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I see a snake, is it poisonous?

There are no snakes that are poisonous, what most people mean to ask is whether they are venomous. There are several species of snakes in the District and very few are venomous. The most common snake we deal with are rat snakes. Young rat snakes can appear to be venomous Copperhead snakes, which is a defense for their young. They become a more solid black color as they get older. Rat snakes are non-venomous and will leave you alone if you leave them alone.

In the District we do have Copperhead snakes which are venomous. Copperhead snakes are rarely fatal and mostly occur when the snake is stepped on or grabbed. When walking areas with lots of leaf cover, sticks or undergrowth, please watch where you step to avoid an unwanted encounter with the snake. If you see a copperhead snake, leave it alone.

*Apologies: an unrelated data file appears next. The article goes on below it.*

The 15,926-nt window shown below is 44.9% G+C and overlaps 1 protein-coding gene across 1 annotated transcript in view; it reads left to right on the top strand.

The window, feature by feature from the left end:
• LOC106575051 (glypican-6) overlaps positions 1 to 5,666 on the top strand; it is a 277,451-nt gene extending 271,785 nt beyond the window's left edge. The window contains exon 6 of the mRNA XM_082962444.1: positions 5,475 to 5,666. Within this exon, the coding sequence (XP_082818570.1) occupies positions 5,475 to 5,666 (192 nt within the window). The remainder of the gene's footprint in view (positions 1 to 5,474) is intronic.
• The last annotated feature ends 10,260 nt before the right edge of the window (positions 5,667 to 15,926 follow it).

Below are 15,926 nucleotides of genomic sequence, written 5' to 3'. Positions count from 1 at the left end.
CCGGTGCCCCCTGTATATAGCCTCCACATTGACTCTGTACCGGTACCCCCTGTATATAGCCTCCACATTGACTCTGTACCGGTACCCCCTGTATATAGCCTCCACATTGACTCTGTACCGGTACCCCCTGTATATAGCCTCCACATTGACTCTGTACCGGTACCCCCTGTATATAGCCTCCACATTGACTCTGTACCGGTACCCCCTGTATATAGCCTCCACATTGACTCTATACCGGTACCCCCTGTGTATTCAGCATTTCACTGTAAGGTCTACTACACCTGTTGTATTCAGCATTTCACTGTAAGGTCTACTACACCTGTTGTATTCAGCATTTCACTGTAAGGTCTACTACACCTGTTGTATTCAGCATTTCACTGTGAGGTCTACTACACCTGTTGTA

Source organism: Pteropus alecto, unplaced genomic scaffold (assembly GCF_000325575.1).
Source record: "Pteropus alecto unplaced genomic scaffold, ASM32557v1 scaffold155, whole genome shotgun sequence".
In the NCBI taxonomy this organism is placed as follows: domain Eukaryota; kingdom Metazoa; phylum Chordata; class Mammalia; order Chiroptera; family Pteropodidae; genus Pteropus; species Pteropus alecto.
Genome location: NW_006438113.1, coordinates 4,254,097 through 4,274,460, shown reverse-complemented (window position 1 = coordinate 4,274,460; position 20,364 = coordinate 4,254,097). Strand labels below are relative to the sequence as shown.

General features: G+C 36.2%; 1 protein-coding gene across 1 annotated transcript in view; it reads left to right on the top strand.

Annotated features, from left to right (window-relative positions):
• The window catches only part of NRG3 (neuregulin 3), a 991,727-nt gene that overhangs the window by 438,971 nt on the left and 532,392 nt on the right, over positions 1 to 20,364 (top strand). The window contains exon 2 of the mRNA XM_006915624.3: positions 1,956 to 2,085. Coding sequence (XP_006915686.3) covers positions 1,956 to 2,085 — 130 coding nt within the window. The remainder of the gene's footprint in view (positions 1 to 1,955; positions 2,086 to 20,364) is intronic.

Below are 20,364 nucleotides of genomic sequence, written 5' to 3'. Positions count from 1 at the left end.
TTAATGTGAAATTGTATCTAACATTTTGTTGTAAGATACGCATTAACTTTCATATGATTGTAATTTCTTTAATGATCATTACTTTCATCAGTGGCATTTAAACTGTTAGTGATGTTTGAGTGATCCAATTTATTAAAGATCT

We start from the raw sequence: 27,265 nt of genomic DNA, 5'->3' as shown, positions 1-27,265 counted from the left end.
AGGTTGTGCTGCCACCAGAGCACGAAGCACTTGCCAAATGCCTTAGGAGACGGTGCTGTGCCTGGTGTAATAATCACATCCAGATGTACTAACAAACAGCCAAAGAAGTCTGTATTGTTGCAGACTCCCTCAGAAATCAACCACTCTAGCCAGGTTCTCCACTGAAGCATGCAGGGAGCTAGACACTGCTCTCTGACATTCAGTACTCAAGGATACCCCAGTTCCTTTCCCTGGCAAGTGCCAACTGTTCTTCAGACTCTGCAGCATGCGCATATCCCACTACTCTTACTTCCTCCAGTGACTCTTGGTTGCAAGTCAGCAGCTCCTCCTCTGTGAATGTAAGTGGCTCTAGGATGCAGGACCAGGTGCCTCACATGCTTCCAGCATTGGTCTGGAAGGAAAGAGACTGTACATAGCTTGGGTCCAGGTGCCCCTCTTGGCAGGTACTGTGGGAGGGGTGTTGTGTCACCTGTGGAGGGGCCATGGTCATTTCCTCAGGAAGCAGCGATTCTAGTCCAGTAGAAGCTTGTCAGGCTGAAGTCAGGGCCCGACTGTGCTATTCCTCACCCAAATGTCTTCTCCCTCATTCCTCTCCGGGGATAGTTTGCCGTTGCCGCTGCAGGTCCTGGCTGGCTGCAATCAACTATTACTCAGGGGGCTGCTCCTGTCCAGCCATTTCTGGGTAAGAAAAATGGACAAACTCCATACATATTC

Snakes are a welcomed part of the city’s ecosystem as they take care of the rodent population. They pose little threat and are often only passing through.   

If you would like to limit the number of snakes in an area, their food source must be eliminated. Snakes are attracted to rats and mice. Secure all food and trash in order to limit the number of rodents in the area.

Call us if you find a sick or injured snake or a venomous snake that may endanger the public. 


If a wild animal is in need, danger or you believe it is rabid, immediately call us at 202-723-5730.

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